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Someday My Printz Will Come
Inside Someday My Printz Will Come

Bitterblue

Bitterblue by Kristin Cashore
Dial Books, May 2012
Reviewed from an ARC

I should probably be honest: I read this book as a fan first. I enjoyed Graceling and was impressed by Fire; I was more than curious about Cashore’s new book. Once I stole borrowed — with total intent to return! Someday! — Karyn’s copy, I read it and figured I was just reading it for myself. I love how feminist these books are, I love how strong Cashore’s protagonists are. But Bitterblue has stayed with me through the year, and it received four stars, bumping it into auto-contenda status. Yay!

So I’m being upfront and outing myself as a fan from the get-go — really trying to own my baggage, I suppose. But let me also say right at the start: I think this is a good read but unfortunately I suspect it’s not quite as strong on reread. [Read more...]

The Obsidian Blade

The Obsidian Blade by Pete Hautman
Candlewick, April 2012
Reviewed from an ARC

I have a feeling this is going to be a short review, in part at least because I didn’t finish reading this one. Yes, we’ve gotten to my first DNF of the year (at least, my first public blogging about a DNF title; rest assured, there have been others). (Er. We all know that DNF is Did Not Finish, yes? I first saw Liz B use that acronym at Teacozy, so I’m assuming it’s a thing. A Thing, actually.)

Can I also just mention that I’m super bummed to out myself as someone who did not finish a Pete Hautman book? Because I would really prefer, as a fan, to be raving about this book — it’s science fiction! It’s full of action! It’s Pete Hautman! National Book Winner Pete Hautman! He will write any book and make it pretty awesome! Pete Hautman, people! [Read more...]

The Children and the Wolves

The Children and the Wolves by Adam Rapp
Candlewick, February 2012
Reviewed from a final copy

I’ve never read an Adam Rapp book before, so I volunteered for this one. Volunteered! I said, sure, I will read it. Oh, you guys. I mean, I thought I was prepared. I tried to be ready. And this book was exactly what I thought it would be, so…I guess that means I was as ready and prepared as I could be? Maybe? I might also be a little broken inside, though.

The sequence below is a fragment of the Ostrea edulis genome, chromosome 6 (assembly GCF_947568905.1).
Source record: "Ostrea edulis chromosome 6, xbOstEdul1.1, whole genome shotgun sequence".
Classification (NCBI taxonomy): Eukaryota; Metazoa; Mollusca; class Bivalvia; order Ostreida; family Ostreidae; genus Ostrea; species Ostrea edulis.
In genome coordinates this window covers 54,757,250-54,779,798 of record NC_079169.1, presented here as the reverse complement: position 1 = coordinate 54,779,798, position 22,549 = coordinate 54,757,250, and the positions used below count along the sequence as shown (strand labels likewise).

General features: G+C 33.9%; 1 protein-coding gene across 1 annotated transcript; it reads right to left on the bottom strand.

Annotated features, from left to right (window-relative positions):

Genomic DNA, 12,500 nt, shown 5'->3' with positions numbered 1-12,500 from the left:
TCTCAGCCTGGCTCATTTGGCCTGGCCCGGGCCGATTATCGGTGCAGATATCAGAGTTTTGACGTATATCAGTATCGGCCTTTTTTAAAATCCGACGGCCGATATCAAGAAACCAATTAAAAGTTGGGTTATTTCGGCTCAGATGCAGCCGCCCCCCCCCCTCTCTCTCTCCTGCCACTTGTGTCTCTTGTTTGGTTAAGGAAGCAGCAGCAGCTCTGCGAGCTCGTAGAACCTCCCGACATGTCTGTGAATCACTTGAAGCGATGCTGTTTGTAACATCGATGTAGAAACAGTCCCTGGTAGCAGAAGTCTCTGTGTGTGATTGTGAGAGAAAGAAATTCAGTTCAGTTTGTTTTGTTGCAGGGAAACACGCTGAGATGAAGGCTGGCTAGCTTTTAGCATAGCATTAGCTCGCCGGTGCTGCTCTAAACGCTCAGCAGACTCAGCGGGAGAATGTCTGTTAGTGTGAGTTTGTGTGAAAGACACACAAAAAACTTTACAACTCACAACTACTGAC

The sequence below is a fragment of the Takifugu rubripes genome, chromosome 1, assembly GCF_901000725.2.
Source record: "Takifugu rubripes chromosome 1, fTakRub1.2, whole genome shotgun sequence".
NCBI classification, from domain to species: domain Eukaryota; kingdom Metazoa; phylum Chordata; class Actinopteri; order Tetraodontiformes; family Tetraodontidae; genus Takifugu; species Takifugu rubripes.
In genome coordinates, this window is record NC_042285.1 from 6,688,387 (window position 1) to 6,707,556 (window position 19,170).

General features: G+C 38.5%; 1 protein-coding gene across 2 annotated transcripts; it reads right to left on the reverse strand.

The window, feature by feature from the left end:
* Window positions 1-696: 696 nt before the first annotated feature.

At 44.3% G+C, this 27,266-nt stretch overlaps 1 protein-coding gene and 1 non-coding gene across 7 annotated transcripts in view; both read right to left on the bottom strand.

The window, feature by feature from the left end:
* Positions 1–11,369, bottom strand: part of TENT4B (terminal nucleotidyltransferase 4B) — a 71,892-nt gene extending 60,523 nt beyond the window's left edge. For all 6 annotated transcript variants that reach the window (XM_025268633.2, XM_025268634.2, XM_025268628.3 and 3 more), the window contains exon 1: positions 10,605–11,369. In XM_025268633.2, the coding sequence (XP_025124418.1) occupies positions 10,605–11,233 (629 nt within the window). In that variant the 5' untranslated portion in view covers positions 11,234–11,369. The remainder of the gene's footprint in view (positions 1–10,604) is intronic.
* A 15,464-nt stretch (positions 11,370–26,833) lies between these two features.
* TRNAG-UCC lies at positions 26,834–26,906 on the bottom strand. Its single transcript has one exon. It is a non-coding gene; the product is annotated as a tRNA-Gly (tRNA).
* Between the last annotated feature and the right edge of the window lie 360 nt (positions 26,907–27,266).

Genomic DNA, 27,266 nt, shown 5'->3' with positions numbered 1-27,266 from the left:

So: Bounce, Orange, and Wiggins are three middle schoolers who meet in detention. Bounce is the ring leader who provides drugs from her rich, successful, and usually absent parents. Her latest plan: to kidnap a four year old (whom they call the Frog), chain her in the basement, and go door-to-door raising money for her rescue. The Frog spends her time in the basement playing a video game that gives the novel its title. Orange is happy to go along with any idea Bounce has — and she has more of them as the book goes on. Wiggins is uncomfortable with their actions, but isn’t quite sure what to do.  [Read more...]

Froi of the Exiles

Froi of the Exiles by Melina Marchetta
Candlewick, March 2012
Reviewed from ARC

Melina Marchetta! Chronicles of Lumatere! Part two! Froi! Yes, I was pretty excited to read this one. With three (? check my math on that) starred reviews, and a real affection for Finnikin of the Rock, I was ready for a fabulous read. And I did enjoy Froi as a personal read, just for me, but I’m not totally convinced of its contenda-ness for Printz Purposes.

As you might recall from Finnikin, order has very recently been restored to Lumatere; only three years ago, Finnikin and Isaboe were able to break the curse on their homeland and retake their land from the evil king of the neighboring country Charyn. Froi was an important part of that story, and is now a member of the Lumateran guard with a gift for languages. He is training as an assassin, and heads off to Charyn, where he’s expected to kill the evil king. The country of Charyn has suffered under a terrible curse of their own — no one has born any children for the past 18 years, and the land and people suffer from their barren condition. Froi finds an altogether more complicated situation, however, and killing the king becomes the least of his problems, as he meets the emotionally unstable Quintana and confronts the truth of his own past.

[Read more...]

Final Four